Health Literacy

What is health literacy?

The term “health literacy” can be confusing, partly because the term is used in different ways, and partly because experts disagree about the correct definition. A common definition, cited by the Institute of Medicine (IOM) in their 2004 landmark report Health Literacy: A Prescription to End Confusion, is “the degree to which individuals have the capacity to obtain, process, and understand basic health information and services needed to make appropriate health decisions.”

The IOM also noted in the report that health literacy is contextual – it depends both on the individual’s skills and the cultural, social, and economic environment in which the individual lives.

Usually, the term is used in one of two ways. It may refer to:

  1. The literacy skills of an individual or group in a health context – the abilities to read, write, understand, and use health information. Health literacy also includes oral skills, such as the ability to give and get information in a medical visit. Some definitions include numeracy, important to tasks such as understanding food labels and medical risks.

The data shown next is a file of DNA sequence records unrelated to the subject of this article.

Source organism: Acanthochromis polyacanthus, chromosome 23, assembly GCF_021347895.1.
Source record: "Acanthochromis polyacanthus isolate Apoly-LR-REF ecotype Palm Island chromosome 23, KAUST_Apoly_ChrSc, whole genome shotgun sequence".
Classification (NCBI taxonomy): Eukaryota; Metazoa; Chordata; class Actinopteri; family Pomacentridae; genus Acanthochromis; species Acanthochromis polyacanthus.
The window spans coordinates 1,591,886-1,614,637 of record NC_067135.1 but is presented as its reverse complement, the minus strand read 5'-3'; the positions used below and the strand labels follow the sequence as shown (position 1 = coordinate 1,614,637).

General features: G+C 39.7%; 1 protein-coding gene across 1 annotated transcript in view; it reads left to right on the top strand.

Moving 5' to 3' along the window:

Example: Anna doesn’t understand how to use her asthma inhaler because she has limited health literacy—she can’t read and use the directions correctly.

    Example: Seniors age 65+ demonstrated the lowest levels of health literacy among all groups in the 2003 National Assessment of Adult Literacy.

  2. A policy issue – a key variable in a host of factors affecting the health of the nation. Health literacy cross-cuts and underlies both public health and medical care, including patient safety and quality of care, disease prevention and management, health disparities, disaster preparedness, rising costs, and more.

    Example: Low health literacy contributes to health disparities and poor health outcomes.

Newer considerations and definitions are emerging. Some researchers suggest that the definition of health literacy should recognize functional skills that may not depend on literacy skills. For example, adults may learn how to use a medical device, such as a thermometer or glucometer, from hands-on experience after watching others, rather than from reading and following written instructions.